This fine recording of Dvorák's Cello Concerto by Dutch cellist Pieter Wispelwey with Hungarian conductor Iván Fischer leading the Budapest Festival Orchestra is as generous, honest, and compelling as the music itself. Wispelwey has a rich, ringing tone that can ride over orchestral tutti fortes yet still sound fully present in intimate pianissimos. He also has an elegant technique that can accomplish anything the work asks without calling undue attention to itself. These qualities allow him to lean into the work's powerful drama and aching lyricism without dividing his attention. The commanding Fischer leads the rich-toned Budapest Festival Orchestra in an accompaniment as musically interesting and dramatically significant as the solo part.
Walton's concerto was commissioned by Russian cellist Gregor Piatigorsky, whose reputation as a performer was such that he inspired works by no less than Stravinsky, Prokofiev and Hindemith. Though the concerto was not very well received by critics following its first performance, it is probably the result of Walton's singular aesthetic sensibility and place- perceived as an old-fashioned Romanticism in the post-war period. Wispelwey's performance effortlessly shifts through the strong rhythmic passages and the moments of serenity called for by Walton's composition. The recording also includes three compositions for solo cello: Bloch's Suite no. 1, Ligeti's Sonata for solo cello, and Walton's Passacaglia. The CD is book-ended with Britten's Ciaccona (Cello suite no. 2, op.80) which will clearly establish why Wispelwey is considered one of the foremost Britten interpreters.
OK, are you ready for something completely different? From someone who has already recorded two complete sets of Bach's six suites for solo cello, BWV 1007-1012, no less? Where to begin? Dutch historical-performance specialist Pieter Wispelwey disregards the long performance tradition associated with these six suites, which seem like cousins to Bach's sonatas and partitas for solo violin but are actually quite different in character (there are no sonatas, for one thing). Even players of the Baroque cello sometimes seem to have Pablo Casals' magisterial recordings in their heads, but Casals is not in the building at all for these readings. They seem to rest on three principles.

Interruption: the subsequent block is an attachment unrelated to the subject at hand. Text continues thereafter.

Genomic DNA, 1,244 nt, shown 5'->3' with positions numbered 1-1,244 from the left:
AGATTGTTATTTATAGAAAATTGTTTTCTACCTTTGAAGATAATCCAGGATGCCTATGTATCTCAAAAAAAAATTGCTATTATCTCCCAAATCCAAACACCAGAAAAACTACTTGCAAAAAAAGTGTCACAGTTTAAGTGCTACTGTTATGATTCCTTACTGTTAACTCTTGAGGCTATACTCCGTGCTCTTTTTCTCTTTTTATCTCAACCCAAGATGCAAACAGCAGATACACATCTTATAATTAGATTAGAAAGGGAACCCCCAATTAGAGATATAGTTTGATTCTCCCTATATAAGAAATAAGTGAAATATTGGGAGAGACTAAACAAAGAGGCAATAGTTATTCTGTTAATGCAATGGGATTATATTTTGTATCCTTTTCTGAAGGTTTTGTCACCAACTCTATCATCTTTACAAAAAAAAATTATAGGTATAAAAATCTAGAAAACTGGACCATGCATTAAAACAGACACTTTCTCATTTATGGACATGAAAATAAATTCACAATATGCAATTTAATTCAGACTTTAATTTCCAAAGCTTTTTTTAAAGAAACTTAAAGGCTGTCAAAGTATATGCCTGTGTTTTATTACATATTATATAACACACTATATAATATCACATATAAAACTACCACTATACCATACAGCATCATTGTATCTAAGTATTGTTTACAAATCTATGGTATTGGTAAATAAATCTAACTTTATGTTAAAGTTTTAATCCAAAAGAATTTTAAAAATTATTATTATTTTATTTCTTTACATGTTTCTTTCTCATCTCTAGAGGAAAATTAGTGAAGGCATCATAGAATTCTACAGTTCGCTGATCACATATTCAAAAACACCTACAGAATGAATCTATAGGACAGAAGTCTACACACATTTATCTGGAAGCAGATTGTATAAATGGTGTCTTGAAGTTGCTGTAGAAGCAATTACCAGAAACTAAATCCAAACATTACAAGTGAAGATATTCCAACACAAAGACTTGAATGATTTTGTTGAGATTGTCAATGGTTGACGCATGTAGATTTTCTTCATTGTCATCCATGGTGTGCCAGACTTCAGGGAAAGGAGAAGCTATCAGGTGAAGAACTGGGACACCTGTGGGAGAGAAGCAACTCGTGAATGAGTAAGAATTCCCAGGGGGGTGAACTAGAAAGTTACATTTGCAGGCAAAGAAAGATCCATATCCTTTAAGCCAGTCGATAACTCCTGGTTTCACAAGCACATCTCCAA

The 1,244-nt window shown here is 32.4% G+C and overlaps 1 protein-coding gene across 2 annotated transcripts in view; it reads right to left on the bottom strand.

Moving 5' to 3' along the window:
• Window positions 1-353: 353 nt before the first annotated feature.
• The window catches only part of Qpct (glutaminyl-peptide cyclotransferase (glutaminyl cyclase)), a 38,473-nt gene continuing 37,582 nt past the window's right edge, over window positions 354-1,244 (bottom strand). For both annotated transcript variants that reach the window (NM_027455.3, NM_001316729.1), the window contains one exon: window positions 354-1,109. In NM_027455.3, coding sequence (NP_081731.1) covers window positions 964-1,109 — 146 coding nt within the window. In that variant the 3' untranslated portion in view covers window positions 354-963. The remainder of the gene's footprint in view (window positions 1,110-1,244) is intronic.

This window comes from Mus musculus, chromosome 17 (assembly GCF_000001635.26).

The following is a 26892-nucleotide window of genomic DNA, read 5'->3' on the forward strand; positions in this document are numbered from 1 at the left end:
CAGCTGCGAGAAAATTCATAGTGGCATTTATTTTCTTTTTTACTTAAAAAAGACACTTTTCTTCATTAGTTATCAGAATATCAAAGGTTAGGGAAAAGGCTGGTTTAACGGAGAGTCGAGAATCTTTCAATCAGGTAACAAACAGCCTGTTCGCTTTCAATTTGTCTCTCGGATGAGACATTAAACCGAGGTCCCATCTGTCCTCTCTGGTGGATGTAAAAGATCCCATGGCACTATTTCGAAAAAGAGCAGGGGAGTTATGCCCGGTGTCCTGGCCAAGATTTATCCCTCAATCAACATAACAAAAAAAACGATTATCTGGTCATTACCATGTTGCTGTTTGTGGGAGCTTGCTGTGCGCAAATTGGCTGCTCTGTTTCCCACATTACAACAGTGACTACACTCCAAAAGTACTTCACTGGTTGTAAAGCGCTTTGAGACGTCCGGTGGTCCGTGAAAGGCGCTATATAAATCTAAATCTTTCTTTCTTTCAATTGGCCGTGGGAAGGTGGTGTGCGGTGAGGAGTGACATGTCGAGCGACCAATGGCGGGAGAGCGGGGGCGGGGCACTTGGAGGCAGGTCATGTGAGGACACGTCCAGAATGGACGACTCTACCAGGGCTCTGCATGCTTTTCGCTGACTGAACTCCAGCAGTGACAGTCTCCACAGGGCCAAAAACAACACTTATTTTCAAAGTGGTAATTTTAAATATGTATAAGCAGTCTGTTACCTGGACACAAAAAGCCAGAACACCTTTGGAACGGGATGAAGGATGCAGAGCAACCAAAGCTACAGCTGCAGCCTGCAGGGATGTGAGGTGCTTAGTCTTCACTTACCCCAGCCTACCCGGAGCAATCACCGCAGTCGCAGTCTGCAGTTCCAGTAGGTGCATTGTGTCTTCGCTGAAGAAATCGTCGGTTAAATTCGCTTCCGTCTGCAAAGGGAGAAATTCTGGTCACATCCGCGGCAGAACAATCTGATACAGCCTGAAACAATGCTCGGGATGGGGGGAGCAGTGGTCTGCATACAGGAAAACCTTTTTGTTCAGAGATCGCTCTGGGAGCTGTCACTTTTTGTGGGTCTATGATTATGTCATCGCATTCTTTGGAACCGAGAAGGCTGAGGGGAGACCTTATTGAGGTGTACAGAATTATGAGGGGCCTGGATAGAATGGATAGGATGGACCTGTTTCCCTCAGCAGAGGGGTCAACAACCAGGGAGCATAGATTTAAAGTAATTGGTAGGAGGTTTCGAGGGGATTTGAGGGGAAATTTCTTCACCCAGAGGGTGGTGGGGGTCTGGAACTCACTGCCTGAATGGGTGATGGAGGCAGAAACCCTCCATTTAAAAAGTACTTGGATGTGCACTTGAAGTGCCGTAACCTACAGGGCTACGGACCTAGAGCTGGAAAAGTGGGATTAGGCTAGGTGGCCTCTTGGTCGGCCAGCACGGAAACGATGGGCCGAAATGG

…Wispelwey plays an English instrument by Barak Norman (1710) whose bright, immediate timbre is a welcome asset in these sonatas. An involving issue, enhanced by discreetly balanced and mercifully uncoloured recorded sound.
"Tatsache ist, da Pieter Wispelwey zu allererst ganz vorzglich und spannend, souvern und aufrägened Cello spielen kann. Er tut es mit dem jeweils adquaten historischen Empfinden (…) (…) Ich empfehle jede der zehn mir vorliegenden Einspielungen gerade deshalb, weil jede einzelne ihre ganz spezifische Aura besitz, weil also Wispelwey nie gleich Wispelwey ist. (…)"
Pieter Wispelwey and his gut-string cello partner for a second time with Paolo Giacometti in a programme of Chopin and Mendelssohn. But there is a another great musical figure on this disc – the cellist and composer Karl Davidoff, who studied with Moscheles and Mendelssohn’s violinist and composer friend Ferdinand David. Davidoff’s brilliant arrangements of the Chopin Waltzes Op. 64 form a sparkling interlude between Mendelssohn’s brilliant 2nd sonata, and Chopin’s late and great sonata for cello and piano.
The compositions on this CD encompass an entire century; all of them are French. Of course, they do not represent the entire range of a century of French cello music, but on the other hand they are all completely un-German! I thought that it would be a good idea to offer the listener of the late 1990s a sort of double upbeat for the masterly Chopin Sonata, in this way arriving at the 1840s by means of two successive steps. The Poulenc Sonata, although dating from 1948, is more a reflection of the Paris of the 1920s anti-aesthetic decadence and coolly presented cabaret-style sentiment. The work is remarkable for its refined surrealism, tinged with an intriguing hint of Catholic irony and seduction in the slow movement, and the moments in the last movement where the energy, for the first time, acquires a sarcastic tint, succeeded by an even more macabre quality which evokes Prokofiev…..
- Pieter Wispelwey